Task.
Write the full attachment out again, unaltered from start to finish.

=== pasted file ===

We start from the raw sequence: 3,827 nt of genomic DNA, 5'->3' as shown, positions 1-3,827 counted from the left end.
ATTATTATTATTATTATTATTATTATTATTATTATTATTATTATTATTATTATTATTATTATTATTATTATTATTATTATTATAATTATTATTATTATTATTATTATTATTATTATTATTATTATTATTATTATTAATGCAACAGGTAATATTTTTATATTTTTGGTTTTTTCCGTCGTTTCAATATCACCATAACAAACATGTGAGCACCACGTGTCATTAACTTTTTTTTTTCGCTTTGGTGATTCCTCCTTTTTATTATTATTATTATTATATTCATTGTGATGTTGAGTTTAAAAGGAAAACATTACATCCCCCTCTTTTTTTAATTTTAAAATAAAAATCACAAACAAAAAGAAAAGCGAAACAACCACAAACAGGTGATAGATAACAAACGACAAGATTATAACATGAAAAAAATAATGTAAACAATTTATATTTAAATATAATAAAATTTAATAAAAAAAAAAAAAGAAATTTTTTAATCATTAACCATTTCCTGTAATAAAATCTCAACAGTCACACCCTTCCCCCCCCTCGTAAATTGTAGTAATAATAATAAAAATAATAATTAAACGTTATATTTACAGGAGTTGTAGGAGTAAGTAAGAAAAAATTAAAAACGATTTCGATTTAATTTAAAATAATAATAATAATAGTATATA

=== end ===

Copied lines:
We start from the raw sequence: 3,827 nt of genomic DNA, 5'->3' as shown, positions 1-3,827 counted from the left end.
ATTATTATTATTATTATTATTATTATTATTATTATTATTATTATTATTATTATTATTATTATTATTATTATTATTATTATTATAATTATTATTATTATTATTATTATTATTATTATTATTATTATTATTATTATTAATGCAACAGGTAATATTTTTATATTTTTGGTTTTTTCCGTCGTTTCAATATCACCATAACAAACATGTGAGCACCACGTGTCATTAACTTTTTTTTTTCGCTTTGGTGATTCCTCCTTTTTATTATTATTATTATTATATTCATTGTGATGTTGAGTTTAAAAGGAAAACATTACATCCCCCTCTTTTTTTAATTTTAAAATAAAAATCACAAACAAAAAGAAAAGCGAAACAACCACAAACAGGTGATAGATAACAAACGACAAGATTATAACATGAAAAAAATAATGTAAACAATTTATATTTAAATATAATAAAATTTAATAAAAAAAAAAAAAGAAATTTTTTAATCATTAACCATTTCCTGTAATAAAATCTCAACAGTCACACCCTTCCCCCCCCTCGTAAATTGTAGTAATAATAATAAAAATAATAATTAAACGTTATATTTACAGGAGTTGTAGGAGTAAGTAAGAAAAAATTAAAAACGATTTCGATTTAATTTAAAATAATAATAATAATAGTATATA